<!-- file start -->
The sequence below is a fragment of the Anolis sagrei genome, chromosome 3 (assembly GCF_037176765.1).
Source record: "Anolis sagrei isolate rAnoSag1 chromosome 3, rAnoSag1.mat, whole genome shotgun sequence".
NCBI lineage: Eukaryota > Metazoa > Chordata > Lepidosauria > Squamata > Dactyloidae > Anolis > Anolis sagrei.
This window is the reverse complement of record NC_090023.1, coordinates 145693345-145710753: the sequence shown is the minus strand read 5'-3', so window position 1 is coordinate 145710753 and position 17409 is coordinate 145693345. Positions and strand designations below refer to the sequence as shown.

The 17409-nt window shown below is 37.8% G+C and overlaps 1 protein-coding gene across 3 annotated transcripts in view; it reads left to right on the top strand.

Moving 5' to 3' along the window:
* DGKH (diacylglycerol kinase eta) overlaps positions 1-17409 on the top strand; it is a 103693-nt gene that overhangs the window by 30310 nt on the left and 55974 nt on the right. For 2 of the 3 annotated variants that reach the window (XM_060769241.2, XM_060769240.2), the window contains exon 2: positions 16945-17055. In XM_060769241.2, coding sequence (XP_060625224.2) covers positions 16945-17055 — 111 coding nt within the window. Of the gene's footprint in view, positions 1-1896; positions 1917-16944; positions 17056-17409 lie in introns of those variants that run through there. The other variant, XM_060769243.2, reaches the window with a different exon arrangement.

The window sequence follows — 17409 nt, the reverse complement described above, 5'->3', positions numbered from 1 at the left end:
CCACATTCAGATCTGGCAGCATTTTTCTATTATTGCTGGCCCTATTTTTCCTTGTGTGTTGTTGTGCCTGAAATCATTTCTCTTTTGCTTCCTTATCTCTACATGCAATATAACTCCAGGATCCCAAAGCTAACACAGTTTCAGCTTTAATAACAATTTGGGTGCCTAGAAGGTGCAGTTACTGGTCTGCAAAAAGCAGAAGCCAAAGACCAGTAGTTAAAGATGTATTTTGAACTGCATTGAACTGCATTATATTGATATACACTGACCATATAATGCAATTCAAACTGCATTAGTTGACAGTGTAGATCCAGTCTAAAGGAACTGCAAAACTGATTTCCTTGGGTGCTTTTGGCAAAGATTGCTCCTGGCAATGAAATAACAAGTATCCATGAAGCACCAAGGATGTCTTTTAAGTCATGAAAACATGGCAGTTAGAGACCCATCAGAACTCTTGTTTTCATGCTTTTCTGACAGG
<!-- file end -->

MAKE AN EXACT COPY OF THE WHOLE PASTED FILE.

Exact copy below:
The sequence below is a fragment of the Anolis sagrei genome, chromosome 3 (assembly GCF_037176765.1).
Source record: "Anolis sagrei isolate rAnoSag1 chromosome 3, rAnoSag1.mat, whole genome shotgun sequence".
NCBI lineage: Eukaryota > Metazoa > Chordata > Lepidosauria > Squamata > Dactyloidae > Anolis > Anolis sagrei.
This window is the reverse complement of record NC_090023.1, coordinates 145693345-145710753: the sequence shown is the minus strand read 5'-3', so window position 1 is coordinate 145710753 and position 17409 is coordinate 145693345. Positions and strand designations below refer to the sequence as shown.

The 17409-nt window shown below is 37.8% G+C and overlaps 1 protein-coding gene across 3 annotated transcripts in view; it reads left to right on the top strand.

Moving 5' to 3' along the window:
* DGKH (diacylglycerol kinase eta) overlaps positions 1-17409 on the top strand; it is a 103693-nt gene that overhangs the window by 30310 nt on the left and 55974 nt on the right. For 2 of the 3 annotated variants that reach the window (XM_060769241.2, XM_060769240.2), the window contains exon 2: positions 16945-17055. In XM_060769241.2, coding sequence (XP_060625224.2) covers positions 16945-17055 — 111 coding nt within the window. Of the gene's footprint in view, positions 1-1896; positions 1917-16944; positions 17056-17409 lie in introns of those variants that run through there. The other variant, XM_060769243.2, reaches the window with a different exon arrangement.

The window sequence follows — 17409 nt, the reverse complement described above, 5'->3', positions numbered from 1 at the left end:
CCACATTCAGATCTGGCAGCATTTTTCTATTATTGCTGGCCCTATTTTTCCTTGTGTGTTGTTGTGCCTGAAATCATTTCTCTTTTGCTTCCTTATCTCTACATGCAATATAACTCCAGGATCCCAAAGCTAACACAGTTTCAGCTTTAATAACAATTTGGGTGCCTAGAAGGTGCAGTTACTGGTCTGCAAAAAGCAGAAGCCAAAGACCAGTAGTTAAAGATGTATTTTGAACTGCATTGAACTGCATTATATTGATATACACTGACCATATAATGCAATTCAAACTGCATTAGTTGACAGTGTAGATCCAGTCTAAAGGAACTGCAAAACTGATTTCCTTGGGTGCTTTTGGCAAAGATTGCTCCTGGCAATGAAATAACAAGTATCCATGAAGCACCAAGGATGTCTTTTAAGTCATGAAAACATGGCAGTTAGAGACCCATCAGAACTCTTGTTTTCATGCTTTTCTGACAGG